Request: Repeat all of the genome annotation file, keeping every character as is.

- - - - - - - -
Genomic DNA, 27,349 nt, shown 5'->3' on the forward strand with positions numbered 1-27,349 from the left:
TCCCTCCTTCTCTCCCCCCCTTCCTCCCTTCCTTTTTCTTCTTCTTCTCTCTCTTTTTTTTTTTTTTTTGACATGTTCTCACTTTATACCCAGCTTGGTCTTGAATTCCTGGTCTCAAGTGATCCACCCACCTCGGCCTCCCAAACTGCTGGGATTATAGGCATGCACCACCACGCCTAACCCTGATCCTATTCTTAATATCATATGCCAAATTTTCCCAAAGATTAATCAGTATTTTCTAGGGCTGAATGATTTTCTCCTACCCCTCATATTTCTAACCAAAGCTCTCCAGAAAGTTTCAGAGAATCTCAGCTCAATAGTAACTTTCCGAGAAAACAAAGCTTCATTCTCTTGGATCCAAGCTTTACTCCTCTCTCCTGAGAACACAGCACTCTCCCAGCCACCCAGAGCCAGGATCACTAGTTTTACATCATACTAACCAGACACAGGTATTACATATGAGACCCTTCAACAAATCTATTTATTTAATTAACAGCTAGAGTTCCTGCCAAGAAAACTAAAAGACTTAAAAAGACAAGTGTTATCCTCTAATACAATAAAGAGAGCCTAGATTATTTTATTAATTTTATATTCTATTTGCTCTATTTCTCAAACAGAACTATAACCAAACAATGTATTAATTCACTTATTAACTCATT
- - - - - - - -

Genomic DNA, 27,349 nt, shown 5'->3' on the forward strand with positions numbered 1-27,349 from the left:
TCCCTCCTTCTCTCCCCCCCTTCCTCCCTTCCTTTTTCTTCTTCTTCTCTCTCTTTTTTTTTTTTTTTTGACATGTTCTCACTTTATACCCAGCTTGGTCTTGAATTCCTGGTCTCAAGTGATCCACCCACCTCGGCCTCCCAAACTGCTGGGATTATAGGCATGCACCACCACGCCTAACCCTGATCCTATTCTTAATATCATATGCCAAATTTTCCCAAAGATTAATCAGTATTTTCTAGGGCTGAATGATTTTCTCCTACCCCTCATATTTCTAACCAAAGCTCTCCAGAAAGTTTCAGAGAATCTCAGCTCAATAGTAACTTTCCGAGAAAACAAAGCTTCATTCTCTTGGATCCAAGCTTTACTCCTCTCTCCTGAGAACACAGCACTCTCCCAGCCACCCAGAGCCAGGATCACTAGTTTTACATCATACTAACCAGACACAGGTATTACATATGAGACCCTTCAACAAATCTATTTATTTAATTAACAGCTAGAGTTCCTGCCAAGAAAACTAAAAGACTTAAAAAGACAAGTGTTATCCTCTAATACAATAAAGAGAGCCTAGATTATTTTATTAATTTTATATTCTATTTGCTCTATTTCTCAAACAGAACTATAACCAAACAATGTATTAATTCACTTATTAACTCATT